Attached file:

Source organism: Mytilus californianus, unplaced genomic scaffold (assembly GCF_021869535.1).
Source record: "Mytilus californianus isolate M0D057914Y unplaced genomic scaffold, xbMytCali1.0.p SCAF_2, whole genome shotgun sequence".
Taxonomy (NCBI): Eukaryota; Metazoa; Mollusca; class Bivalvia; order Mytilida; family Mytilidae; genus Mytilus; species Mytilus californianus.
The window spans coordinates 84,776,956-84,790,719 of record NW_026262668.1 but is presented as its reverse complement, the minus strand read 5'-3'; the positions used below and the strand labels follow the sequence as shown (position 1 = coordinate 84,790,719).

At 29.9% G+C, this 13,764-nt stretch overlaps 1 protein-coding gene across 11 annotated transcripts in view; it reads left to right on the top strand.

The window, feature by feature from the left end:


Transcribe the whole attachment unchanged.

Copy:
Source organism: Mytilus californianus, unplaced genomic scaffold (assembly GCF_021869535.1).
Source record: "Mytilus californianus isolate M0D057914Y unplaced genomic scaffold, xbMytCali1.0.p SCAF_2, whole genome shotgun sequence".
Taxonomy (NCBI): Eukaryota; Metazoa; Mollusca; class Bivalvia; order Mytilida; family Mytilidae; genus Mytilus; species Mytilus californianus.
The window spans coordinates 84,776,956-84,790,719 of record NW_026262668.1 but is presented as its reverse complement, the minus strand read 5'-3'; the positions used below and the strand labels follow the sequence as shown (position 1 = coordinate 84,790,719).

At 29.9% G+C, this 13,764-nt stretch overlaps 1 protein-coding gene across 11 annotated transcripts in view; it reads left to right on the top strand.

The window, feature by feature from the left end: